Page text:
Most straight people like having a “gay best friend” – Madonna made that popular with Rupert Everett.  Every time a get speaking to a straight man they say “can we perve at girls together?”!

I think the Trans still get a hard time  – cross dressers especially.  People just stare and feel it ok to say out loud “is that a guy?” I treat a few trans clients and it really is such a brave thing to do. It easier for transsexuals as they don’t look “out of place” – I have witnessed one girl in Manchester (who is stunning by the way) being ogled by guys who have no idea the object of their attention probably has bigger tackle than them!  I suppose it’s about looking different that people don’t like.

It might help that I’m apparently “a lesbian disguised as a straight girl”. One of my exes was constantly called “Sir” in Indian Restaurants, and once asked if she was a girl or a boy!  My current partner looks (apparently) like a “good looking gay boy” and always gets hit on in the village by men until they spot her ample cleavage!  We have stereotypes in our head and things will naturally stand out.

Years ago men looked a certain way, and women did too. Now the lines are blurred.  Men wear make-up and women wear boxers!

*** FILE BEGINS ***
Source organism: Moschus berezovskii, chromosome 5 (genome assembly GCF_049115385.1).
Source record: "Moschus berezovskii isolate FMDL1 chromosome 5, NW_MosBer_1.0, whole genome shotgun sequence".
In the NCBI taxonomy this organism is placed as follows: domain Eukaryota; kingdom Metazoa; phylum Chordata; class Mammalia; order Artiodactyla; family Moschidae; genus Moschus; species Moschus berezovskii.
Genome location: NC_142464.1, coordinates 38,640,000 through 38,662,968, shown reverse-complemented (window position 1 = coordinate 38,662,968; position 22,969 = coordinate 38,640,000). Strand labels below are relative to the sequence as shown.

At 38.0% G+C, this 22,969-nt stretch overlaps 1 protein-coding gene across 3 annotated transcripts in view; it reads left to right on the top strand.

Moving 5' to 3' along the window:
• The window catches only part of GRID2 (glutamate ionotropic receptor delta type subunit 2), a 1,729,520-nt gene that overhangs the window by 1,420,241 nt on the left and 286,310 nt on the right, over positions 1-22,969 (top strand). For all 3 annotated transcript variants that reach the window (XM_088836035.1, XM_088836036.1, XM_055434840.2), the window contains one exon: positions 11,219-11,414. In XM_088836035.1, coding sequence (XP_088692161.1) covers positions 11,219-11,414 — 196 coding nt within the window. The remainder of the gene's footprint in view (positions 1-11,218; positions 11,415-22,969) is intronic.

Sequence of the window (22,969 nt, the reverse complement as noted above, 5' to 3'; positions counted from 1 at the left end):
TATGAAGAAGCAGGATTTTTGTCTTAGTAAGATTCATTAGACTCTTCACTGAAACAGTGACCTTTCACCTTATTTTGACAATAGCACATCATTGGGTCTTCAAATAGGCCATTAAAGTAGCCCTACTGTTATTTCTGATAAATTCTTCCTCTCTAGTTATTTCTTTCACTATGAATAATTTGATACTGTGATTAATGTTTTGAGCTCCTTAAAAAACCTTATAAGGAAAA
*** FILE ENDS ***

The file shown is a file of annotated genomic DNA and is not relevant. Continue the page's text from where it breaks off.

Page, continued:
Introducing The Beauty Guru, Sam Marshall

Brains, beauty and savvy business mind – Yes! Meet KitschMix’s new Beauty columnist Sam Marshall – the beauty Guru.

Sam has had an illustrious career managing Harvey Nichols’ Urban Retreat, working on X Factor, as well as working with the beauty industries leading mentors and brands. She is published journalist, and has featured on local and national TV and Radio, in the UK

Based in the Manchester, Sam currently runs her own beauty consultancy business; providing in-depth business advice, guidance, and training to other beauty professional and salons around the UK.

Oh, and she is also an out and proud lesbian, as well as full-time mother – and we at KitschMix are very happy to have her on-board.

“I’m a good all round beauty expert, and someone once referred to me as a “Beauty guru”… hence the name!”

Sam Marshall

KitschMix: Welcome to KitschMix. Let’s start with beauty – can you tell us how you got started in in the business?

Sam Marshall: My beauty career started when was 16. I attended a bitchy all girls’ school and I hated it. My parents wanted me to stay on but I was defiant and determined that I wouldn’t. So I enrolled myself at college to do Beauty.

Let’s just say, after spending thousands on my private education they weren’t too pleased with this choice, but I persevered, and now my Mum couldn’t be prouder.

I have Urban Retreat to thank for a lot of my knowledge. There, I was trained by industry leaders, and was given a free reign to do my own PR. I had some amazing mentoring from other managers and business coaches.

KM: When did you make the next step to start your own business?

SM: The beauty consultancy side happened by accident. I was going to salons and as soon as I walked through the door I saw opportunities. I can go into a business and see instantly what they are doing great, and just by asking a few questions I can work out what they can do to increase profit and productivity. It comes naturally to me. Also I am incredibly outspoken – I don’t hold back.